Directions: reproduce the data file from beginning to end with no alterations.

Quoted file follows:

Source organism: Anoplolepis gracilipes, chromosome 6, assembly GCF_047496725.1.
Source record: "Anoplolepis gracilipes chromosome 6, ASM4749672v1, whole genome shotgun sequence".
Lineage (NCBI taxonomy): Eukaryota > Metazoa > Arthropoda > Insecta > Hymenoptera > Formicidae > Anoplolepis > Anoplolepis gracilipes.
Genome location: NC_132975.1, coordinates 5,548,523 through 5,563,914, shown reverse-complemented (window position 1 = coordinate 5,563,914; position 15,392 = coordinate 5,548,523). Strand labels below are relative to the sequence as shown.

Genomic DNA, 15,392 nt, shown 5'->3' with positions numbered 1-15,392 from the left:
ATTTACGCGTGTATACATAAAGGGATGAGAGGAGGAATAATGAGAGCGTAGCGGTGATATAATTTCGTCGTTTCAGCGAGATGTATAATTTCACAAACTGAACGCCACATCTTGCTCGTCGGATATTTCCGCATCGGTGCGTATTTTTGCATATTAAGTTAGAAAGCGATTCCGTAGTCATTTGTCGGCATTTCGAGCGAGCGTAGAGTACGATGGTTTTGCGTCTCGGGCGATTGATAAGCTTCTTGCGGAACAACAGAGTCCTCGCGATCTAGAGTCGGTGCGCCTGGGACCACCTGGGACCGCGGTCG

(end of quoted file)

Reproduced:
Source organism: Anoplolepis gracilipes, chromosome 6, assembly GCF_047496725.1.
Source record: "Anoplolepis gracilipes chromosome 6, ASM4749672v1, whole genome shotgun sequence".
Lineage (NCBI taxonomy): Eukaryota > Metazoa > Arthropoda > Insecta > Hymenoptera > Formicidae > Anoplolepis > Anoplolepis gracilipes.
Genome location: NC_132975.1, coordinates 5,548,523 through 5,563,914, shown reverse-complemented (window position 1 = coordinate 5,563,914; position 15,392 = coordinate 5,548,523). Strand labels below are relative to the sequence as shown.

Genomic DNA, 15,392 nt, shown 5'->3' with positions numbered 1-15,392 from the left:
ATTTACGCGTGTATACATAAAGGGATGAGAGGAGGAATAATGAGAGCGTAGCGGTGATATAATTTCGTCGTTTCAGCGAGATGTATAATTTCACAAACTGAACGCCACATCTTGCTCGTCGGATATTTCCGCATCGGTGCGTATTTTTGCATATTAAGTTAGAAAGCGATTCCGTAGTCATTTGTCGGCATTTCGAGCGAGCGTAGAGTACGATGGTTTTGCGTCTCGGGCGATTGATAAGCTTCTTGCGGAACAACAGAGTCCTCGCGATCTAGAGTCGGTGCGCCTGGGACCACCTGGGACCGCGGTCG